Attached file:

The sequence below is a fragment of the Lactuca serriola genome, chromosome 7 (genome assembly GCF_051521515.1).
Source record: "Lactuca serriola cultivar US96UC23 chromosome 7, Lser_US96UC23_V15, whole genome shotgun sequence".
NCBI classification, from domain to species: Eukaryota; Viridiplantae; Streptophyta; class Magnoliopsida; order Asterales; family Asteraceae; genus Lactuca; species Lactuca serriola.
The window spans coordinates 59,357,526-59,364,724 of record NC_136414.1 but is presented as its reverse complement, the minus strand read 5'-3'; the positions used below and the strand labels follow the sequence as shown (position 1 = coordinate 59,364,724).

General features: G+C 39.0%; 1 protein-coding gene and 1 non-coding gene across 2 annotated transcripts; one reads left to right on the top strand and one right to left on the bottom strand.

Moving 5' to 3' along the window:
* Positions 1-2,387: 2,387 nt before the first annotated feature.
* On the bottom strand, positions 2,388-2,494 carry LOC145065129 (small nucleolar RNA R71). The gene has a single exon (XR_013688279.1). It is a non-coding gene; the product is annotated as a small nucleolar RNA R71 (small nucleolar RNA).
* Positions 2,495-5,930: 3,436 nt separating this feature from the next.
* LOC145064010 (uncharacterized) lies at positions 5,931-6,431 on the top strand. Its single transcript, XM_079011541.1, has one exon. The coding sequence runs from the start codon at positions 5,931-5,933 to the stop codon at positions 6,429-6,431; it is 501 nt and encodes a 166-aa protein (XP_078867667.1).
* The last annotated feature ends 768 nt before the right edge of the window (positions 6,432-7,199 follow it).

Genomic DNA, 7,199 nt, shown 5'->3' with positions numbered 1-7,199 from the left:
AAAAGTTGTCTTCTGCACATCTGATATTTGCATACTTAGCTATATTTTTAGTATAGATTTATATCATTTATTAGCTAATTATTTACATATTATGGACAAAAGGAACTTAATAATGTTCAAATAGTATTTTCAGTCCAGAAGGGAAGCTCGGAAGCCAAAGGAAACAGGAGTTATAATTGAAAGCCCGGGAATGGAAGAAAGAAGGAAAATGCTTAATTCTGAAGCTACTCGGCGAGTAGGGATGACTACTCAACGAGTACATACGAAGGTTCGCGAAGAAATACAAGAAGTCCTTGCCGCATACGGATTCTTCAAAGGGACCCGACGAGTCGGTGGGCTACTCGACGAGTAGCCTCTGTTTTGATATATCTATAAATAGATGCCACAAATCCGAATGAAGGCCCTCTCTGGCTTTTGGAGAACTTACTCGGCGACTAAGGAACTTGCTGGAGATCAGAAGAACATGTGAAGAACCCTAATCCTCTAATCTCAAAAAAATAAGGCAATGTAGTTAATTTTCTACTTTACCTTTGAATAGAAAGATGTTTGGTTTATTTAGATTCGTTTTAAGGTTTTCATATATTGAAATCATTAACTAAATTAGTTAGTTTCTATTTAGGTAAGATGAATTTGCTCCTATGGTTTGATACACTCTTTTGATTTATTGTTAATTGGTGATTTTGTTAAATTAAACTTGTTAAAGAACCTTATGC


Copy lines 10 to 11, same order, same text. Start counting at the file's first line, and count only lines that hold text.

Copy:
* LOC145064010 (uncharacterized) lies at positions 5,931-6,431 on the top strand. Its single transcript, XM_079011541.1, has one exon. The coding sequence runs from the start codon at positions 5,931-5,933 to the stop codon at positions 6,429-6,431; it is 501 nt and encodes a 166-aa protein (XP_078867667.1).
* The last annotated feature ends 768 nt before the right edge of the window (positions 6,432-7,199 follow it).